While many Indians may not agree with demonetisation, Facebook thinks it’s great for the ecommerce market in India.
A report launched by management consulting firm The Boston Consulting Group (BCG) and social networking company Facebook titled ‘Fashion Forward 2020’ has predicted that out of $70bn Indian fashion market today, about $7-9bn is already digitally influenced. This influence is expected to multiply nearly four times to reach $30bn by 2020, a number that will constitute 60-70% of the total branded apparel market.
As to what prompted this research, Umang Bedi, Facebook’s managing director for India and South Asia, explained: “BCG and Facebook both found that one out of every three people that are shopping, online or externally, buy apparel and fashion so fashion is a good logical entry point. We see, for Facebook users in India (184 million people plus), 56% highlight fashion as an interest category, and if you break that down to the demographics it is the 18-34 year olds that are driving this category.
Fashion, apparel, shopping, lifestyle, footwear all dominate Facebook, and we heard the same thing from Boston Consulting Group. Even Instagram users are interested in fashion and one out of two users purchase the brand they follow on Instagram.”
Abheek Singhi senior partner and managing director at BCG, said: “The fashion market in India is currently estimated at $70bn. Online contributes to about 5% of the total at around $4bn.
The online fashion market is estimated to treble by 2020, to reach $12-$14bn. This will translate to a significant 11%-12% share of the total fashion market. Also by 2020, nearly half the fashion buyers will be digitally influenced. Digital influence in fashion has grown more than five times since 2013. Some 40%-50% of brand spend is already digitally influenced," he added.
According to the report, digital footprint, which refers to fashion buyers with internet access, has more than doubled in the last three years. It will continue to grow rapidly as internet penetration is expected to grow 2.5 times by 2020 in India. Mobile is the primary device for internet access for 73% of urban users and 87% of rural users and this trend is likely to continue, as smartphone penetration continues to drive internet penetration in India.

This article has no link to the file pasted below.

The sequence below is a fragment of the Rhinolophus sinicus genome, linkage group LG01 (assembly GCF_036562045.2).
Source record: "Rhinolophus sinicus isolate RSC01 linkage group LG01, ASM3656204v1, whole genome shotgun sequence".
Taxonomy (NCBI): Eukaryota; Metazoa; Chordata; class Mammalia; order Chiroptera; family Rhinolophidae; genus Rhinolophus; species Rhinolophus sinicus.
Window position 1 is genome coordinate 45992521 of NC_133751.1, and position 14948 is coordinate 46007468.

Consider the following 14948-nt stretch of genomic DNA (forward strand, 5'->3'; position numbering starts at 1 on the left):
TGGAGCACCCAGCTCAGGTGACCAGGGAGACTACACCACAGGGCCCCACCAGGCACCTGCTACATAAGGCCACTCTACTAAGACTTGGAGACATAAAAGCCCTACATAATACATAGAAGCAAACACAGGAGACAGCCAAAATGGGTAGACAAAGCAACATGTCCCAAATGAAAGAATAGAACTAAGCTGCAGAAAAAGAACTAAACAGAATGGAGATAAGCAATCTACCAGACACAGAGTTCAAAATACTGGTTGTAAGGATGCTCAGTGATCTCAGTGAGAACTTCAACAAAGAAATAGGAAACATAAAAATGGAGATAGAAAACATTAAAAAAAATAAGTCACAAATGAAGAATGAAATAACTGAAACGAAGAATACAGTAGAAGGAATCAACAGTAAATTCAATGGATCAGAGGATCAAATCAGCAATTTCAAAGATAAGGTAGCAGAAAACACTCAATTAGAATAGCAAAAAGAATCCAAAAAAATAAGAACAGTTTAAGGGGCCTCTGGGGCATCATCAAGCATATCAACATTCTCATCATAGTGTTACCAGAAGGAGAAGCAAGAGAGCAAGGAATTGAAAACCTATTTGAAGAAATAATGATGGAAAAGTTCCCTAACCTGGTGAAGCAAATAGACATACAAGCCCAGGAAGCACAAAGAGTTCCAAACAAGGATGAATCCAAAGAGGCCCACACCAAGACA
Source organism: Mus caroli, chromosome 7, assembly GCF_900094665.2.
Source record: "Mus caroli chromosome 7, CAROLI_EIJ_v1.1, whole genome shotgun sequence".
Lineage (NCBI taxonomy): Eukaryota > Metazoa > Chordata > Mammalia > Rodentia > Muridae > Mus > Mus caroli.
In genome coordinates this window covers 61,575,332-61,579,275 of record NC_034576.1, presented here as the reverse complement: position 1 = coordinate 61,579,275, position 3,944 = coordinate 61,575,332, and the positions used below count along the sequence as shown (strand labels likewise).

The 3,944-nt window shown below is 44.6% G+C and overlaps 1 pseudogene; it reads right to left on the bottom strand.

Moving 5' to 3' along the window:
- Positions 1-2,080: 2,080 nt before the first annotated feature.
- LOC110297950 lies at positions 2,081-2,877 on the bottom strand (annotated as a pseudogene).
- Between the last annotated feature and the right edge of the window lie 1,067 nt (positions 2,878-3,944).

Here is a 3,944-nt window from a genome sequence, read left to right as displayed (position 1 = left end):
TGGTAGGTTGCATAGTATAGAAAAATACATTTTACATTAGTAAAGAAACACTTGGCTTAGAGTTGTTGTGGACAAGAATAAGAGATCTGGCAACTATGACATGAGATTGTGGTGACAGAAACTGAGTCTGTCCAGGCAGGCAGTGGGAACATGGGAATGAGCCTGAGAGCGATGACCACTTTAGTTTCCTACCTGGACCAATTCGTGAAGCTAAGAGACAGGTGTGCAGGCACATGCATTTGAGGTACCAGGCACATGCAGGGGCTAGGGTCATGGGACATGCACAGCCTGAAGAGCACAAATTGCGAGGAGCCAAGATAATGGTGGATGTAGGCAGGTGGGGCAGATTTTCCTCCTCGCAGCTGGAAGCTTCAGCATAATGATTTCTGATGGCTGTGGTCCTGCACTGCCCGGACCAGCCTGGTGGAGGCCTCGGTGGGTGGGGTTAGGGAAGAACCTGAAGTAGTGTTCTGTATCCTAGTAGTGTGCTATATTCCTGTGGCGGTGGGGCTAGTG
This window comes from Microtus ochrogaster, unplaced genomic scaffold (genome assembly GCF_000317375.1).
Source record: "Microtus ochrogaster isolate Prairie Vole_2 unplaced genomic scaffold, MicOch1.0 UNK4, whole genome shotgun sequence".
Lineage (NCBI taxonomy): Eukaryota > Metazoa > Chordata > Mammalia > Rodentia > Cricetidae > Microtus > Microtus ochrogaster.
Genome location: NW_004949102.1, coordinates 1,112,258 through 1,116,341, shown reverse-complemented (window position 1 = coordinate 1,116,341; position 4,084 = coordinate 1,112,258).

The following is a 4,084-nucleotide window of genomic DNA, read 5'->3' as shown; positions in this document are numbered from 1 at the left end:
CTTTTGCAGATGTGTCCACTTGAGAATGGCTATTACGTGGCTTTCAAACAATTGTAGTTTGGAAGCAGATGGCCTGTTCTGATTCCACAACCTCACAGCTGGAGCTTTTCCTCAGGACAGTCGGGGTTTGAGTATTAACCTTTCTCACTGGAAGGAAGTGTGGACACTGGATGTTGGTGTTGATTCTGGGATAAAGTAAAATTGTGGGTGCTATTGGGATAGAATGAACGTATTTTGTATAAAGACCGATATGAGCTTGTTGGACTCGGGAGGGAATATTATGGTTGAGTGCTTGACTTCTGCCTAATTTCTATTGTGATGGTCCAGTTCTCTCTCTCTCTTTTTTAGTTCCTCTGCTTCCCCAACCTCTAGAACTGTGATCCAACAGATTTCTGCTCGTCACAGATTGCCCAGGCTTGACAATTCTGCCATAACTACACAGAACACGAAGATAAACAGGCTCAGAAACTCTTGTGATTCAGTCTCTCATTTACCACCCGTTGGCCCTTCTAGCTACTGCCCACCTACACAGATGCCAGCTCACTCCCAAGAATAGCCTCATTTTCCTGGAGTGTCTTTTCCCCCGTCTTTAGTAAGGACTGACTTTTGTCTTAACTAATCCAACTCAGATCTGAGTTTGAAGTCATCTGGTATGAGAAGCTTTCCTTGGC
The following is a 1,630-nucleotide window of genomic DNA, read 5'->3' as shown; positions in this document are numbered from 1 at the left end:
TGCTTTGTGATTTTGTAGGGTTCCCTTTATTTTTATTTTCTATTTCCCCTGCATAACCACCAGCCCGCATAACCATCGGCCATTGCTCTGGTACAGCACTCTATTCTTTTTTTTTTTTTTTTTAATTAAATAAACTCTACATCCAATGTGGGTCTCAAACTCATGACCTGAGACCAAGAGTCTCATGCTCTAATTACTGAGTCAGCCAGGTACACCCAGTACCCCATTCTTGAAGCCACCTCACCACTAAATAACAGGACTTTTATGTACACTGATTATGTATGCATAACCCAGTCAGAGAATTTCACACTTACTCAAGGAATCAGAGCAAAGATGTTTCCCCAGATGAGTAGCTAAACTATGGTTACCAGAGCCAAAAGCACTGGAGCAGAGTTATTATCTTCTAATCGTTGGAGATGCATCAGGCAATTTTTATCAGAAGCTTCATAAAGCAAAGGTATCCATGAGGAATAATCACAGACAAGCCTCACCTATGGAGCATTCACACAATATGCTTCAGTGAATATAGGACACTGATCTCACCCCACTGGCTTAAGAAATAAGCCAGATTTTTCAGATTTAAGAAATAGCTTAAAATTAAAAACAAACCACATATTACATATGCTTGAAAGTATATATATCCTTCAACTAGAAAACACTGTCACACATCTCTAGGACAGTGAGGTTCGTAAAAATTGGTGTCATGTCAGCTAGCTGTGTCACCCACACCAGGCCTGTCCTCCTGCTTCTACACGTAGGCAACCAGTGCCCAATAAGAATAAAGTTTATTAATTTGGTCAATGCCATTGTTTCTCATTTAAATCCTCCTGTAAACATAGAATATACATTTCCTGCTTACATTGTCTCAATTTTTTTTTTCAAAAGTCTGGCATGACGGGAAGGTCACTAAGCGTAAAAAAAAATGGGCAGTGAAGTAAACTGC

Important pointers from the report:
Mobile as the quintessential device for shopping and internet usage
Mobile has also become the predominant device for fashion ecommerce, with 85% of online shoppers preferring to shop on their smartphone. Within mobile, mobile apps are the preferred way of purchasing, with 80% of consumers preferring to use them over mobile websites. Mobile websites are seeing higher usage in small towns where consumers are typically operating with low capacity handsets. This, however, implies a potential barrier for new players. On an average, a consumer keeps three to four online shopping apps on his/her phone. New players must offer a unique proposition for consumers to create space for them on their phones.
Fashion is the foremost category that most people buy online
Among new online shoppers, 30% start with apparel and footwear. Among mature shoppers who buy multiple categories online, 70%-75% buy apparel, footwear and accessories online. Deals and discounts and promotional material, such as emails, are key purchase triggers for new shoppers.
However, low familiarity with websites or apps, as well as return policies, are big concerns for first time shoppers, who thus prefer spending low amounts online. Hence, ensuring flexible payment options and smooth handling of returns/complaints is necessary to gain the trust of a new shopper.
Paradigm shift in the nature of online fashion shoppers
By 2020, the number of consumers purchasing fashion online will more than double. They will no longer be the typical young, metro residing, male users of today. A larger number of women and older age groups will start buying online, creating a much more balanced and representative shopper profile. There will be two and a half times more women shoppers and three times more older shoppers compared to today. Online shopping will also take off in India’s lower tier cities as the consumers there mature and the network and delivery infrastructure improve. Tier 2/Tier 3/Tier 4 cities will comprise more than 50% of the online fashion shopper base by 2020.
Finally, the report call out the need for shift in media spending towards digital where further scope exists for brands and retailers, as currently only 10-15% of ad spend is on digital media, despite the magnitude of digital influence on fashion expenditure.
The report concludes by drawing out implications for fashion players to win in this digital world, which include ‘here and now’ strategies like leveraging digital to connect with consumer across the various touch-points, to more futuristic strategies like optimizing assortment at ‘individual’ level and digital-enabled personalization.